Cans of Play-Doh®, markers and books on Design Thinking are within reach to help ideas be expressed.
And, unlike traditional library environments, “There’s no ‘shushing’ here,” Schnepp said. People are free to talk and interact as they bring their creative ideas and their particular knowledge to a variety of cases.
A project could be a product, service or even a social innovation. Although the lab boasts a wide array of technology, including 3-D printers, a laser cutter, virtual reality headsets and video production stations, “it’s not a maker space, it’s an idea accelerator,” Schnepp said.
The set-up of the room was very intentional and carefully thought out to encourage maximum communication, Schnepp said. When Dr. Mike Ogawa, vice president for research and economic engagement, proposed that BGSU create a dedicated space for collaboration and innovation, he, Schnepp and Sara Bushong, dean of the University Libraries, spent about a year and a half researching the idea. They visited a number of institutions that had such facilities, including Harvard University, MIT and several private companies, observing, asking advice and hearing about their experiences.
“We didn’t just copy. We saw what they had and asked them what they would do differently if they were to do it again so we could get the best information,” Schnepp said.
The team found that openness was a common denominator. Even a company that is dealing in proprietary intellectual property maintains the open concept in the belief that the benefit of cross-pollination of ideas outweighs any loss of ownership of ideas.
Along with Schnepp, the staff includes a number of “Design Thinkers,” graduate students who have learned the principals of the process invented by the Stanford University School of Design and now employed by such firms as IDEO, inventors of such items as the Swiffer mop and a specialized suture gun for surgeons.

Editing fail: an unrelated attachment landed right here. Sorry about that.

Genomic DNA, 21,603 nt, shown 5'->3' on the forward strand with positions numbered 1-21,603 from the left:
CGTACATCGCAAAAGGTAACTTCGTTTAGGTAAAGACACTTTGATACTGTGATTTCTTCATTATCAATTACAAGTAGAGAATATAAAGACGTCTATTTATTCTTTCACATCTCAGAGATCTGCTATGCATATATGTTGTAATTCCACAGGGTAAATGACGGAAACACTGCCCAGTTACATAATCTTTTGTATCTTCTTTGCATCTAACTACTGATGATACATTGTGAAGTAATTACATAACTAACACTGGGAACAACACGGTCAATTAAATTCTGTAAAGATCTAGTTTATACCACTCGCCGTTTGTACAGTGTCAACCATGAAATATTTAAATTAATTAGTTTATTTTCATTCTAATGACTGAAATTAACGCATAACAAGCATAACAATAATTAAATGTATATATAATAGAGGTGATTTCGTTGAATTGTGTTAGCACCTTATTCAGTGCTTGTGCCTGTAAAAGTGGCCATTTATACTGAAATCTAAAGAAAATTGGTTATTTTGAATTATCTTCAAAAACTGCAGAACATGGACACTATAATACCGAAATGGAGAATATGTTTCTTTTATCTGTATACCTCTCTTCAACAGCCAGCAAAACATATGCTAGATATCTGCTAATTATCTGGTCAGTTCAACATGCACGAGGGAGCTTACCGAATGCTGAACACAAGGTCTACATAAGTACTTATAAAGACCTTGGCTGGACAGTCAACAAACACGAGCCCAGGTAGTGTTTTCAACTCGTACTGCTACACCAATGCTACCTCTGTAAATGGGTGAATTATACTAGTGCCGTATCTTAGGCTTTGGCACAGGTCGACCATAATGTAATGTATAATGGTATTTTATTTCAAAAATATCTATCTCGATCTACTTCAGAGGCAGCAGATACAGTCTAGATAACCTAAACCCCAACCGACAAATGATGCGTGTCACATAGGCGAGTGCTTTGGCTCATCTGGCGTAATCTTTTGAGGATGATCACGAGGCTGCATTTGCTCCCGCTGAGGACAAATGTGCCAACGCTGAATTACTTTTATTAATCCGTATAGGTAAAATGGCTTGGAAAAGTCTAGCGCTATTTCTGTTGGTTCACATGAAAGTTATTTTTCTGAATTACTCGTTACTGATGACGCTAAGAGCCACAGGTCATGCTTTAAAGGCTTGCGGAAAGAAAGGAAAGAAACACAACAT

The model for structured problem solving comprises five distinct steps: Empathize, Define, Ideate, Prototype and Test.
“It’s very important to be cognizant of where you are in this process,” Schnepp said. “People often begin with the ‘Define’ step before they have really empathized to understand the ‘pain points’ they are trying to address. It’s user-centered design.”
As an expert in human-computer interaction, which involves psychology, art and technology, Schnepp is used to taking a multi-pronged approach to problem solving, and said many people employ this type of thinking without realizing it. It can be used in everyday life, as outlined by one of his favorite books in the Collab Lab collection, “The Achievement Habit: Stop Wishing, Start Doing,” by Bernard Roth.
He and the Design Thinkers have worked with the library to apply Design Thinking to how to raise awareness about the library among students, and with the Center for Community and Civic Engagement for social issues such as increasing voter engagement.